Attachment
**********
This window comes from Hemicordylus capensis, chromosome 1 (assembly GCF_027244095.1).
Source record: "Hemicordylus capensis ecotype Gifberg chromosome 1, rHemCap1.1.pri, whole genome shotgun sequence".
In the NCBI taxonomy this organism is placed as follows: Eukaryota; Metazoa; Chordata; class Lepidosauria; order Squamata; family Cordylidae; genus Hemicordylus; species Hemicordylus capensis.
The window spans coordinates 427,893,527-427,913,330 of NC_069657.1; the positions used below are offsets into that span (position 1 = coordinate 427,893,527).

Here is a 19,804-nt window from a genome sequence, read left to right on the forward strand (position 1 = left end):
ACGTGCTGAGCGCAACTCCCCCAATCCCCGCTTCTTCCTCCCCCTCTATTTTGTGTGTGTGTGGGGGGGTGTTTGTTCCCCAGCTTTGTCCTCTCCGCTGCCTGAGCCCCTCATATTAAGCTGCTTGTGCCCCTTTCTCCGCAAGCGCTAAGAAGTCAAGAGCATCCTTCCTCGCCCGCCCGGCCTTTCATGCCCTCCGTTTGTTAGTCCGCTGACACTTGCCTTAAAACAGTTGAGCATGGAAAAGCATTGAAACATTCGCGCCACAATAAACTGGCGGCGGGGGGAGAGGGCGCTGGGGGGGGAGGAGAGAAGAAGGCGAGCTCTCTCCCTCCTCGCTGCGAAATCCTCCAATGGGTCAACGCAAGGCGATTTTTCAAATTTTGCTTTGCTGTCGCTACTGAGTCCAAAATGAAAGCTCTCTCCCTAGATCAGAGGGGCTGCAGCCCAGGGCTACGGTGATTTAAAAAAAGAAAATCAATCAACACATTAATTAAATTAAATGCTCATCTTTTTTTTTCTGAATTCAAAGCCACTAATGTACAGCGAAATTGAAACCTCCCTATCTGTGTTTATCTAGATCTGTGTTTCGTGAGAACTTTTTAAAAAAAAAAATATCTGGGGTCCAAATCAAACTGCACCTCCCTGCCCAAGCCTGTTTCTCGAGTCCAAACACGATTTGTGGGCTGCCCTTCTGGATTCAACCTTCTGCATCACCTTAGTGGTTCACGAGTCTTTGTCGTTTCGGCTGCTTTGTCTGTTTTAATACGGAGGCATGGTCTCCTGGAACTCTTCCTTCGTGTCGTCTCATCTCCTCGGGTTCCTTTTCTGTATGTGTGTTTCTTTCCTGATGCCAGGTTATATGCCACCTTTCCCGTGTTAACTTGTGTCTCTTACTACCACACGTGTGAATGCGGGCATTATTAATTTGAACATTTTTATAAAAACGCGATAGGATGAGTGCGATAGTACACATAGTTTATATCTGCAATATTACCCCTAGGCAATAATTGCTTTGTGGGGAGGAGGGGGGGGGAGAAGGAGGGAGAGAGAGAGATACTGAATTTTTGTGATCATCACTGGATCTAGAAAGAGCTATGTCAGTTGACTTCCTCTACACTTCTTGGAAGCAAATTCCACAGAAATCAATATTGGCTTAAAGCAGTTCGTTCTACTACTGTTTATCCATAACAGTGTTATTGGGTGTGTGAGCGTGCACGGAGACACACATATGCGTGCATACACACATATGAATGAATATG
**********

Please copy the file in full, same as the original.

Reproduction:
This window comes from Hemicordylus capensis, chromosome 1 (assembly GCF_027244095.1).
Source record: "Hemicordylus capensis ecotype Gifberg chromosome 1, rHemCap1.1.pri, whole genome shotgun sequence".
In the NCBI taxonomy this organism is placed as follows: Eukaryota; Metazoa; Chordata; class Lepidosauria; order Squamata; family Cordylidae; genus Hemicordylus; species Hemicordylus capensis.
The window spans coordinates 427,893,527-427,913,330 of NC_069657.1; the positions used below are offsets into that span (position 1 = coordinate 427,893,527).

Here is a 19,804-nt window from a genome sequence, read left to right on the forward strand (position 1 = left end):
ACGTGCTGAGCGCAACTCCCCCAATCCCCGCTTCTTCCTCCCCCTCTATTTTGTGTGTGTGTGGGGGGGTGTTTGTTCCCCAGCTTTGTCCTCTCCGCTGCCTGAGCCCCTCATATTAAGCTGCTTGTGCCCCTTTCTCCGCAAGCGCTAAGAAGTCAAGAGCATCCTTCCTCGCCCGCCCGGCCTTTCATGCCCTCCGTTTGTTAGTCCGCTGACACTTGCCTTAAAACAGTTGAGCATGGAAAAGCATTGAAACATTCGCGCCACAATAAACTGGCGGCGGGGGGAGAGGGCGCTGGGGGGGGAGGAGAGAAGAAGGCGAGCTCTCTCCCTCCTCGCTGCGAAATCCTCCAATGGGTCAACGCAAGGCGATTTTTCAAATTTTGCTTTGCTGTCGCTACTGAGTCCAAAATGAAAGCTCTCTCCCTAGATCAGAGGGGCTGCAGCCCAGGGCTACGGTGATTTAAAAAAAGAAAATCAATCAACACATTAATTAAATTAAATGCTCATCTTTTTTTTTCTGAATTCAAAGCCACTAATGTACAGCGAAATTGAAACCTCCCTATCTGTGTTTATCTAGATCTGTGTTTCGTGAGAACTTTTTAAAAAAAAAAATATCTGGGGTCCAAATCAAACTGCACCTCCCTGCCCAAGCCTGTTTCTCGAGTCCAAACACGATTTGTGGGCTGCCCTTCTGGATTCAACCTTCTGCATCACCTTAGTGGTTCACGAGTCTTTGTCGTTTCGGCTGCTTTGTCTGTTTTAATACGGAGGCATGGTCTCCTGGAACTCTTCCTTCGTGTCGTCTCATCTCCTCGGGTTCCTTTTCTGTATGTGTGTTTCTTTCCTGATGCCAGGTTATATGCCACCTTTCCCGTGTTAACTTGTGTCTCTTACTACCACACGTGTGAATGCGGGCATTATTAATTTGAACATTTTTATAAAAACGCGATAGGATGAGTGCGATAGTACACATAGTTTATATCTGCAATATTACCCCTAGGCAATAATTGCTTTGTGGGGAGGAGGGGGGGGGAGAAGGAGGGAGAGAGAGAGATACTGAATTTTTGTGATCATCACTGGATCTAGAAAGAGCTATGTCAGTTGACTTCCTCTACACTTCTTGGAAGCAAATTCCACAGAAATCAATATTGGCTTAAAGCAGTTCGTTCTACTACTGTTTATCCATAACAGTGTTATTGGGTGTGTGAGCGTGCACGGAGACACACATATGCGTGCATACACACATATGAATGAATATG